How to fight obesity in pets

Just like their human companions, pets are gaining girth, with more than half of dogs and cats tipping the scales, according to a survey of veterinarians by the Association for Pet Obesity Prevention. Yet many owners with obese animals believe their pet’s weight is normal, according to veterinarian Joe Bartges, an internal medicine specialist at the University of Tennessee College of Veterinary Medicine and association board member. A proper weight loss plan, developed with the help of a veterinarian, includes increased activity and appropriate food intake. The Boston Globe (tiered subscription model)/Daily Dose blog

As Americans have gotten fatter over the years, so have their pets. About 53 percent of dogs and 58 percent of cats are overweight, according to a 2013 survey of veterinarians conducted by the Association for Pet Obesity Prevention.

Yet, many pet owners don’t recognize the problem or take steps to slim down their pets by helping them get more activity or feeding them less.

About 45 percent of cat and dog owners whose pets were overweight reported in the survey that they thought their pet’s weight was normal, said Dr. Joe Bartges, an internal medicine specialist at the University of Tennessee’s College of Veterinary Medicine who serves on the board of the association.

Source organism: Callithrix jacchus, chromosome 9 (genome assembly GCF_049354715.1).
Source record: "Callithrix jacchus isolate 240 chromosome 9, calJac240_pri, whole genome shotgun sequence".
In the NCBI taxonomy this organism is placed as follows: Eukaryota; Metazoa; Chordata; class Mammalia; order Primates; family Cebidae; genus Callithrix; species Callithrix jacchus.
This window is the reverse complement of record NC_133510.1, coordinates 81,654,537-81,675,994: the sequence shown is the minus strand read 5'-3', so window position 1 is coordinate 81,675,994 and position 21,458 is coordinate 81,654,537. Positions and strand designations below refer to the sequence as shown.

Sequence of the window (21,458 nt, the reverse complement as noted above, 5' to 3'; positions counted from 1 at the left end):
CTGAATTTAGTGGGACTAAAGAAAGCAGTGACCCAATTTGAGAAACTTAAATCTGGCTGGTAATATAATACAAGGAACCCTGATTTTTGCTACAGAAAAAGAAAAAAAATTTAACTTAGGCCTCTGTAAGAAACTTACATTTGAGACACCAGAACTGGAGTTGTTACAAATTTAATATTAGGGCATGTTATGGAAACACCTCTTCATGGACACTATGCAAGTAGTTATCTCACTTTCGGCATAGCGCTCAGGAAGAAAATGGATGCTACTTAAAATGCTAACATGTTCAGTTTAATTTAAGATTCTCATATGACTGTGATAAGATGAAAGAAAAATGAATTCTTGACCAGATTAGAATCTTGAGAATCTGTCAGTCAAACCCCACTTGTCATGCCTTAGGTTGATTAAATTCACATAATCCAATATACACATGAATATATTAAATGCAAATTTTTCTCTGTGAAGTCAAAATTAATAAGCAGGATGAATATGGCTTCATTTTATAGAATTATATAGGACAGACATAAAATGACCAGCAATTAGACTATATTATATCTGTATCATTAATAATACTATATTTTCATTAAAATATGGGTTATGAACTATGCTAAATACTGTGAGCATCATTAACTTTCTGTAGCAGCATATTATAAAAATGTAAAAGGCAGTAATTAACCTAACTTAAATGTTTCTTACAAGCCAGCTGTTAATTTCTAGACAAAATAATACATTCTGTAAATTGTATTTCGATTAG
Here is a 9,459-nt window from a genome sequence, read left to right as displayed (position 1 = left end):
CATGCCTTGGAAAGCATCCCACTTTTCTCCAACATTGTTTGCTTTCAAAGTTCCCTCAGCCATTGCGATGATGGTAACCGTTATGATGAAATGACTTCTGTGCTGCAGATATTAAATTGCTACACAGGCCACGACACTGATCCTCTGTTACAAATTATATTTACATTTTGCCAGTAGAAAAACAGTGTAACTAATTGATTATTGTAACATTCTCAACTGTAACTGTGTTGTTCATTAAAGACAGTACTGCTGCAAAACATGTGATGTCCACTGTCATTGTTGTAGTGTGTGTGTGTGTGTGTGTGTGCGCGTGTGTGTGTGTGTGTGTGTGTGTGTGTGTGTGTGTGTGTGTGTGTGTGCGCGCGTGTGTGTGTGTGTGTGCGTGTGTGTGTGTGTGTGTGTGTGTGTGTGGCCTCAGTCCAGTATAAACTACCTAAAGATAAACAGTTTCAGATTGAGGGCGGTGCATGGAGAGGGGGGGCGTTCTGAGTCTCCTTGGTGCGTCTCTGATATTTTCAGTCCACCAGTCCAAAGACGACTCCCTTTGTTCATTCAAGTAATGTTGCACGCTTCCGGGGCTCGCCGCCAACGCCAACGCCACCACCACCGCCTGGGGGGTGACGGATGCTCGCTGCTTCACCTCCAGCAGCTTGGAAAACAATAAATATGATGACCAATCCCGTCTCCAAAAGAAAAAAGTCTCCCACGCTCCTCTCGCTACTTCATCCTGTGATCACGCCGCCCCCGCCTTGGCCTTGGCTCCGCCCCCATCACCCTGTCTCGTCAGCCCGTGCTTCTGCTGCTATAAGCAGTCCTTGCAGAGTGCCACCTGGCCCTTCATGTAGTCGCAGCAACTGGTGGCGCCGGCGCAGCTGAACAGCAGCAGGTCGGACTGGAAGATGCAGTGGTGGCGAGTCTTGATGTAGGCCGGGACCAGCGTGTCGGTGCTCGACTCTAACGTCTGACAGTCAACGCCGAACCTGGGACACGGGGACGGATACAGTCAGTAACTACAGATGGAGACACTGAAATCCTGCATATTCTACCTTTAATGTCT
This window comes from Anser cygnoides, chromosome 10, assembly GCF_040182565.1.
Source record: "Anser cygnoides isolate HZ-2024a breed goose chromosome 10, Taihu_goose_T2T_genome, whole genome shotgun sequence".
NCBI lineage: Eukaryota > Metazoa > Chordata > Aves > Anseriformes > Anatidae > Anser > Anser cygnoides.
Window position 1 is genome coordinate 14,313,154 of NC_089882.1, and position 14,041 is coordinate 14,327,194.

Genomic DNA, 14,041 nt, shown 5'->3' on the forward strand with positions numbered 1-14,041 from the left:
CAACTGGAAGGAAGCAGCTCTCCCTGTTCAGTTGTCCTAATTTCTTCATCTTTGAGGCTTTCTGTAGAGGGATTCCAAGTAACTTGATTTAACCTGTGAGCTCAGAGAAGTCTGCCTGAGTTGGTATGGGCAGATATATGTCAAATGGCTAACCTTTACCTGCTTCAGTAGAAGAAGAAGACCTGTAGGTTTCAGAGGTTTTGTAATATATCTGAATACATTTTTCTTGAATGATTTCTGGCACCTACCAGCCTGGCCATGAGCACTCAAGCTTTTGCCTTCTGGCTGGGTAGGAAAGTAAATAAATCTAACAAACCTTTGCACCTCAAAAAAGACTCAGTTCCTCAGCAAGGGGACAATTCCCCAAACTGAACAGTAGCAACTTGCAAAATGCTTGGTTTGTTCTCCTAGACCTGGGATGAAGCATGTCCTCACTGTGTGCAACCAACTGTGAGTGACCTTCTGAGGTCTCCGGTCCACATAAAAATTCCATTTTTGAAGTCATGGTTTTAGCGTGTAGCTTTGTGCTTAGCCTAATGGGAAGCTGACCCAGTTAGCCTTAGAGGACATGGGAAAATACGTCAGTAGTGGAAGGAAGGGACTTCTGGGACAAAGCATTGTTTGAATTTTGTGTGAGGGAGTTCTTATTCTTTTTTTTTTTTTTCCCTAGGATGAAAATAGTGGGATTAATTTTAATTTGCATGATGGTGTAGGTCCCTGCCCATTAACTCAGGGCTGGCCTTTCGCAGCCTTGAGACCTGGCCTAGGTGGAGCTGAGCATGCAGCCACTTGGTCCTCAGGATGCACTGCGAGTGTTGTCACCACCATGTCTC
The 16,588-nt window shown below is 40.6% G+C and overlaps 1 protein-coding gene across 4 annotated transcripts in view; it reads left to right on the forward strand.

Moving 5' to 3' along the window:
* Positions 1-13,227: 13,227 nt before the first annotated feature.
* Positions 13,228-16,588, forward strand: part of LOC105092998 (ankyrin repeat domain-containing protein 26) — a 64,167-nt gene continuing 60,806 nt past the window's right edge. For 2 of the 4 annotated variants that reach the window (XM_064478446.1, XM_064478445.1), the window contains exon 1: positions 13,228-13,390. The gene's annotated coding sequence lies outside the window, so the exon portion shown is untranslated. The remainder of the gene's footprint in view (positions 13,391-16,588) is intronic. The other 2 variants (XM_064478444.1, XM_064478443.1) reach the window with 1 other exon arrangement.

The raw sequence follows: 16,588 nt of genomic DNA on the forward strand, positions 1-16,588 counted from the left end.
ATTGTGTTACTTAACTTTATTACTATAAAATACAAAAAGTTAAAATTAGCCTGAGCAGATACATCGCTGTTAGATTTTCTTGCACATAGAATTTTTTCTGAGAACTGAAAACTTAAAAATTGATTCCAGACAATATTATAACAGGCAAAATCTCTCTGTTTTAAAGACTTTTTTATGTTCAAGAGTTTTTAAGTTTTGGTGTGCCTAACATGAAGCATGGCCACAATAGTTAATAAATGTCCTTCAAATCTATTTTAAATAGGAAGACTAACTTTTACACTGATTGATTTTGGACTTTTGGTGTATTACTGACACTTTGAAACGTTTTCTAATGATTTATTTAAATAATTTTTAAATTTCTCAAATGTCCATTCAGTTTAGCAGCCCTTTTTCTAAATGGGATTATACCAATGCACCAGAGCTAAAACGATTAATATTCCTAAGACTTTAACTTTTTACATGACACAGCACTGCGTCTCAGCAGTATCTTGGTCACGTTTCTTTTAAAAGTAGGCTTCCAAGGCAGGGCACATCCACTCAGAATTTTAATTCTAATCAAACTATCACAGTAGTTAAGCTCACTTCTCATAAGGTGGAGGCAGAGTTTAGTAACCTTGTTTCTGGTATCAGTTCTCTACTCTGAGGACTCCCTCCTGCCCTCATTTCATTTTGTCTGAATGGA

Like humans, pets who are overweight are more likely to develop high blood pressure, cancer, diabetes, and weight-related musculoskeletal conditions such as arthritis. These conditions could shorten their lifespan by an average of two to three years.

Pet owners with overweight pets should take steps to reverse the problem. A veterinarian can provide guidance on reducing calorie consumption to try to help pets lose weight gradually. They can also rule out hormonal problems that could be causing the weight gain. And super-low-calorie pet foods should be used only under a doctor’s supervision.

Committing to take a dog for longer walks can also be helpful. Some vets have underwater treadmills—a partially filled tank of water with a moving motorized belt at the bottom—to condition dogs that have a hard time walking outdoors due to painful arthritis or other joint problems.

Overweight cats can be tricker to goad into activity. The website PetMD recommends trying interactive play toys that simulate an escaping prey, to encourage the cat to chase a moving object. Owners can also consider adopting a friendly and playful cat from a local shelter, so their cat has a playmate.

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